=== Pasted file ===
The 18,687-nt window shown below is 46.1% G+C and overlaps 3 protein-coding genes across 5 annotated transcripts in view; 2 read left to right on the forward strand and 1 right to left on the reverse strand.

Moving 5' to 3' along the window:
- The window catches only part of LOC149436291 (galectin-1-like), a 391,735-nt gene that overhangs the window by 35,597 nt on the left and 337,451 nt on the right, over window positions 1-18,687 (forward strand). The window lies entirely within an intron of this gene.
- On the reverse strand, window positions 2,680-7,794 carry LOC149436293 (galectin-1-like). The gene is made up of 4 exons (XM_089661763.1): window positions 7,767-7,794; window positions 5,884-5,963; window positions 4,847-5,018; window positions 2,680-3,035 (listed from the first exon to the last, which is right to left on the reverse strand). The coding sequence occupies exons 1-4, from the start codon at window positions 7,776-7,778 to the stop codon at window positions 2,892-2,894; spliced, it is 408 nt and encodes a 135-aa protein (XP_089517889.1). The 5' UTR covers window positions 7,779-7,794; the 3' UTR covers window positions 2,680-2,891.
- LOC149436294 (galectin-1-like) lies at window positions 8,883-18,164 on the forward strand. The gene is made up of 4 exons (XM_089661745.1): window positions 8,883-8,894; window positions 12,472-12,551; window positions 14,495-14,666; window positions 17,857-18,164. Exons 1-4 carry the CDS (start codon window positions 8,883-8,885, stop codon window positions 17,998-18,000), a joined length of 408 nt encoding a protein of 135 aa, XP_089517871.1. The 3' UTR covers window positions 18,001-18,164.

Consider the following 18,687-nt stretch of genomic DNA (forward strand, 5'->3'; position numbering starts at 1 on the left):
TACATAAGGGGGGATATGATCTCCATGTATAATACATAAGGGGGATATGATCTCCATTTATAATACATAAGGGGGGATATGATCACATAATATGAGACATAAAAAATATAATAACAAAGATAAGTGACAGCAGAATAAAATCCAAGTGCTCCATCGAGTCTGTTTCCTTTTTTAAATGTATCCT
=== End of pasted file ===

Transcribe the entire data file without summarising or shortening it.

The 18,687-nt window shown below is 46.1% G+C and overlaps 3 protein-coding genes across 5 annotated transcripts in view; 2 read left to right on the forward strand and 1 right to left on the reverse strand.

Moving 5' to 3' along the window:
- The window catches only part of LOC149436291 (galectin-1-like), a 391,735-nt gene that overhangs the window by 35,597 nt on the left and 337,451 nt on the right, over window positions 1-18,687 (forward strand). The window lies entirely within an intron of this gene.
- On the reverse strand, window positions 2,680-7,794 carry LOC149436293 (galectin-1-like). The gene is made up of 4 exons (XM_089661763.1): window positions 7,767-7,794; window positions 5,884-5,963; window positions 4,847-5,018; window positions 2,680-3,035 (listed from the first exon to the last, which is right to left on the reverse strand). The coding sequence occupies exons 1-4, from the start codon at window positions 7,776-7,778 to the stop codon at window positions 2,892-2,894; spliced, it is 408 nt and encodes a 135-aa protein (XP_089517889.1). The 5' UTR covers window positions 7,779-7,794; the 3' UTR covers window positions 2,680-2,891.
- LOC149436294 (galectin-1-like) lies at window positions 8,883-18,164 on the forward strand. The gene is made up of 4 exons (XM_089661745.1): window positions 8,883-8,894; window positions 12,472-12,551; window positions 14,495-14,666; window positions 17,857-18,164. Exons 1-4 carry the CDS (start codon window positions 8,883-8,885, stop codon window positions 17,998-18,000), a joined length of 408 nt encoding a protein of 135 aa, XP_089517871.1. The 3' UTR covers window positions 18,001-18,164.

Consider the following 18,687-nt stretch of genomic DNA (forward strand, 5'->3'; position numbering starts at 1 on the left):
TACATAAGGGGGGATATGATCTCCATGTATAATACATAAGGGGGATATGATCTCCATTTATAATACATAAGGGGGGATATGATCACATAATATGAGACATAAAAAATATAATAACAAAGATAAGTGACAGCAGAATAAAATCCAAGTGCTCCATCGAGTCTGTTTCCTTTTTTAAATGTATCCT